Matthew projecting in camp
The day we had the car worked on we ended up walking around Albuquerque, doing about 14 miles. On our way out the next morning, doing our good deed of the day, we helped a couple with car trouble. Driving along route 4 we went through Jemez Pueblo, stopped at Soda Dam for photos, did lunch at Battleship rock picnic area, hiked to Spence hot springs and jumped in for a short time, hiked to Jemez falls, ended up going to Bandelier National Monument browsing the museum, getting info then camping out for a very windy night.
Bad shot of Battleship rock, forgot to get the photo until we were driving away..oops
Spence hot springs! There was a mini cave (no photo, sorry) that we crawled into, it was much warmer and as rain came in we were sheltered and happy.
Following morning we did the main loop trail at Bandelier which is a walk in history learning about the Ancient Pueblo people that lived in cliff dwellings as well as stand alone structures. The cliff dwellings run along the southeast facing wall of the valley for at least a mile. It is believed the highest population was 500 people. They carved into the soft tuff but also built into them, you could see the horizontal row of holes from wood beams being used for a roof. There is a river that runs through the valley and it is a beautiful place, it was easy to see why they chose this location.
Shows the horizontal wholes from posts for the roofs and to make multiple levels
Alcove house, a cave that is 140 feet up
Inside one of the caves
View from inside the cave
Matthew demonstrating how they might have carved into the tuff
The next day we ended up doing an 18 mile hike around Bandelier, it was beautiful! We climbed in and out of Los Alamos Canyon twice along the route, it was tough but amazing. At one point we saw an un-excavated site called Yapashi. We also got a good view of the cliff dwelling from the top of the canyon on the opposite side. I was again surprised at how good I felt after that much mileage.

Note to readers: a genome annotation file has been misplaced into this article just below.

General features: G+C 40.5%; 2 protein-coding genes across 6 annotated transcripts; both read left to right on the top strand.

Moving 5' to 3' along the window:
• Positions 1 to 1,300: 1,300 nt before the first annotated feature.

Someone has some serious cairn making skills
un-excavated Yapashi site
Ramen and cheese lunch with improvised utensils as we BOTH forgot them. They worked really well. I did a flat piece of wood and he went chopstick style.
Last mile of the trail with the cliff dwellings in the distance
The following morning we woke to some light snow. By the time we ate breakfast and were driving out we had full on heavy snow fall. Thankfully that day we were heading to Los Alamos to explore two museums, the Manhattan Project National Historic Park visitor center and the Bradbury Science museum. It was interesting to learn some more about the project, what it was like for the scientists and their families at the beginning. The Bradbury science museum was... a propaganda machine for the Los Alamos national lab. It went over the atomic bombs and what they are up to now. It was pretty obviously nationalistic. There was one area where they displayed two opposing views of dropping the bombs in Japan with a blank book for people to give their opinion. It was interesting to see what was written. I don't know... it was a hard choice to make and it did end the war, but it is also important to acknowledge the damage done to people both here (from testing) and in Japan.
We liked the little town of Los Alamos, it is in a beautiful setting. I am probably saying a lot how beautiful it is here, because it is. We then explored the ancient ruins of Tsankawi pueblo, it was a short 1.5 mile walk around a mesa, very cool. That evening we had our last meal in NM at the Rancho de Chimayo per the recommendation of a good friend. The food was amazing! We also were serenaded by two older gentlemen with a guitar and a trumpet, it was wonderful.
view from the mesa
remnants of the structures
pot shards and such... that they specifically asked people not to move or pile...deep sigh
There were many petroglyphs but this was the best, in my opinion
Sopapilla with carne, rice, beans and green chili
beans, posole, tamale, enchilada and adovada with red chili... drooling thinking about it
Today is our first day in Colorado. We are in Pagosa Springs and already falling in love. Tomorrow we are rock climbing and then... ?